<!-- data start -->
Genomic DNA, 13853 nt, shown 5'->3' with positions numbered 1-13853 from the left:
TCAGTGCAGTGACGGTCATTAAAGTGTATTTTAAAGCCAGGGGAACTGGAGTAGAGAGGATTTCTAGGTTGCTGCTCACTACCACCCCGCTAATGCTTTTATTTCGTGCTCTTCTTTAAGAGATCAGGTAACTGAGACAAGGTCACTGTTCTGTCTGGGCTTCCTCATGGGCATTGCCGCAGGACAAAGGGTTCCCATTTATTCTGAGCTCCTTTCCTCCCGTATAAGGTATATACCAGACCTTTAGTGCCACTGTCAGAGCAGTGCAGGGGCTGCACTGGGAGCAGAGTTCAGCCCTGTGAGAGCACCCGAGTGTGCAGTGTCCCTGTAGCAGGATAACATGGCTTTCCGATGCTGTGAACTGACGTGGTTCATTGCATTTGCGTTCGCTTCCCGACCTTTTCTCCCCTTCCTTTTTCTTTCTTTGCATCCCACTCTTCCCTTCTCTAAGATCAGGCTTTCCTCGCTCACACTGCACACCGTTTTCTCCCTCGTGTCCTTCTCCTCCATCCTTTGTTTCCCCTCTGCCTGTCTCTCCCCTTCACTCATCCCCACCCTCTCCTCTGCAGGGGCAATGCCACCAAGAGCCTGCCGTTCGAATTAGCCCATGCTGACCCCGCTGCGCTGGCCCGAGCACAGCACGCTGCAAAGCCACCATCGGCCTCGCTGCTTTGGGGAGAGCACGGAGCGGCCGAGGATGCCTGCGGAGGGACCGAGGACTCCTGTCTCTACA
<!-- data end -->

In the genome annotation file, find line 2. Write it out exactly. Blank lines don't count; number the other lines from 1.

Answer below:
TCAGTGCAGTGACGGTCATTAAAGTGTATTTTAAAGCCAGGGGAACTGGAGTAGAGAGGATTTCTAGGTTGCTGCTCACTACCACCCCGCTAATGCTTTTATTTCGTGCTCTTCTTTAAGAGATCAGGTAACTGAGACAAGGTCACTGTTCTGTCTGGGCTTCCTCATGGGCATTGCCGCAGGACAAAGGGTTCCCATTTATTCTGAGCTCCTTTCCTCCCGTATAAGGTATATACCAGACCTTTAGTGCCACTGTCAGAGCAGTGCAGGGGCTGCACTGGGAGCAGAGTTCAGCCCTGTGAGAGCACCCGAGTGTGCAGTGTCCCTGTAGCAGGATAACATGGCTTTCCGATGCTGTGAACTGACGTGGTTCATTGCATTTGCGTTCGCTTCCCGACCTTTTCTCCCCTTCCTTTTTCTTTCTTTGCATCCCACTCTTCCCTTCTCTAAGATCAGGCTTTCCTCGCTCACACTGCACACCGTTTTCTCCCTCGTGTCCTTCTCCTCCATCCTTTGTTTCCCCTCTGCCTGTCTCTCCCCTTCACTCATCCCCACCCTCTCCTCTGCAGGGGCAATGCCACCAAGAGCCTGCCGTTCGAATTAGCCCATGCTGACCCCGCTGCGCTGGCCCGAGCACAGCACGCTGCAAAGCCACCATCGGCCTCGCTGCTTTGGGGAGAGCACGGAGCGGCCGAGGATGCCTGCGGAGGGACCGAGGACTCCTGTCTCTACA